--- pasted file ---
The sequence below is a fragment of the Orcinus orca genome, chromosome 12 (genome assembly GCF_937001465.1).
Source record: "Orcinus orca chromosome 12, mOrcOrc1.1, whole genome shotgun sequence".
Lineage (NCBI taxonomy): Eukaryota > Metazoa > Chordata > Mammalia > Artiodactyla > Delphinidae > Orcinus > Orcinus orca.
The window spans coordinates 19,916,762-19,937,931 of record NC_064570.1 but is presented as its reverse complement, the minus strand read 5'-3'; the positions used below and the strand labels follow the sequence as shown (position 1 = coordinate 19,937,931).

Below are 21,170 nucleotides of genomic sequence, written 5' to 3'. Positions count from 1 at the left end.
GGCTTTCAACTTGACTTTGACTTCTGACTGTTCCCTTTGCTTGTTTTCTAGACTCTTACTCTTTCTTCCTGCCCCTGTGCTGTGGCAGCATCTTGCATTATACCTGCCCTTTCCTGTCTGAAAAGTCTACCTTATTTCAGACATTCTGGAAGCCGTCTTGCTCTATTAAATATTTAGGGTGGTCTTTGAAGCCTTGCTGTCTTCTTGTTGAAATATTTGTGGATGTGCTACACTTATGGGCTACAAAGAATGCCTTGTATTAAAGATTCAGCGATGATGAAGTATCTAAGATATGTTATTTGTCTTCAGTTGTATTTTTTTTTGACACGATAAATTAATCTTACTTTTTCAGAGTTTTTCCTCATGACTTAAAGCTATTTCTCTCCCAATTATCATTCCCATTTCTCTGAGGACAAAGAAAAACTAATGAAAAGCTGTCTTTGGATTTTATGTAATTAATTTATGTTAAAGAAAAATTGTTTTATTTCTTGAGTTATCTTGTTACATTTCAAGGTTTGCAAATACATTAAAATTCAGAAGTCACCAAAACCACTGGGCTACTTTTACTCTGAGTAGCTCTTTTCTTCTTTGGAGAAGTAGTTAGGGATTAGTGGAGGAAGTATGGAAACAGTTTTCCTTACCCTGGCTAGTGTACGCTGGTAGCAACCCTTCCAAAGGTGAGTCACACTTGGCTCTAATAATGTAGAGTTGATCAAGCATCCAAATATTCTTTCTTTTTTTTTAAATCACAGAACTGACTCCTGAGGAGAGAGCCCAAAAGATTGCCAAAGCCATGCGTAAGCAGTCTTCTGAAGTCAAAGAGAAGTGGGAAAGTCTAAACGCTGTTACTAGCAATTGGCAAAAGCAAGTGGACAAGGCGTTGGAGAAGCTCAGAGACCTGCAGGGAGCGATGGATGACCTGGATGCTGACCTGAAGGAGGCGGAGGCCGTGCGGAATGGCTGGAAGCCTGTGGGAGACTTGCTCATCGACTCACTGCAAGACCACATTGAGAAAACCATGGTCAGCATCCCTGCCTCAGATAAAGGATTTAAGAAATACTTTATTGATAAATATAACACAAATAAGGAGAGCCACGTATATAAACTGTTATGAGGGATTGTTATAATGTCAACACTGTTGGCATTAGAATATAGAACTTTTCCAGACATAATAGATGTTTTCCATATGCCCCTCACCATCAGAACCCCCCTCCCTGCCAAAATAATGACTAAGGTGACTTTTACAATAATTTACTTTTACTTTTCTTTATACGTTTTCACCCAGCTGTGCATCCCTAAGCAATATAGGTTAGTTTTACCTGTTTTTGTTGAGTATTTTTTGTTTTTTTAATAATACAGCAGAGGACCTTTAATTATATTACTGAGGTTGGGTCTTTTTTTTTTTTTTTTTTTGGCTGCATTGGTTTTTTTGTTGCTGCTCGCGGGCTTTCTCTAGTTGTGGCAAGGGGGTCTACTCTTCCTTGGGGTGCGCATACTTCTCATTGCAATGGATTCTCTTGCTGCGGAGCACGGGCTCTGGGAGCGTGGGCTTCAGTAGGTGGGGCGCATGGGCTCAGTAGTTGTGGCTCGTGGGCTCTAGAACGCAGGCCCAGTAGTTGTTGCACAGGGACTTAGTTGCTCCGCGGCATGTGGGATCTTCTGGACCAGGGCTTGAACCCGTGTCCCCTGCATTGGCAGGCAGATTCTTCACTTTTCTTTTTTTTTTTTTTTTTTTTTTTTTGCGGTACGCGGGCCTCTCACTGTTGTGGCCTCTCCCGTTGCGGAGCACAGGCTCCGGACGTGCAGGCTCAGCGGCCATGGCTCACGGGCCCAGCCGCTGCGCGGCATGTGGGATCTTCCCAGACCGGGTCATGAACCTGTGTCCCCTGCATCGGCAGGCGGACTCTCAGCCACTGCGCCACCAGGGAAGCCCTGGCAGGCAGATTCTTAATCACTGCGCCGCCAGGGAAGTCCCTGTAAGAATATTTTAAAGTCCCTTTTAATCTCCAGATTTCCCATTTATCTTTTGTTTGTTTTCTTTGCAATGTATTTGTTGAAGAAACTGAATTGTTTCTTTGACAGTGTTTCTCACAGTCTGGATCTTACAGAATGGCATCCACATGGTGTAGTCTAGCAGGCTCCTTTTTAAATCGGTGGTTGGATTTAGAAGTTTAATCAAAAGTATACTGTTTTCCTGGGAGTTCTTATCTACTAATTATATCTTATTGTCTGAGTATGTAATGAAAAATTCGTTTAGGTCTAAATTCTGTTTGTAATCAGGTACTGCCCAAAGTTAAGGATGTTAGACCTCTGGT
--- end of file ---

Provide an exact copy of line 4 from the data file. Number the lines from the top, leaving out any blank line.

The window spans coordinates 19,916,762-19,937,931 of record NC_064570.1 but is presented as its reverse complement, the minus strand read 5'-3'; the positions used below and the strand labels follow the sequence as shown (position 1 = coordinate 19,937,931).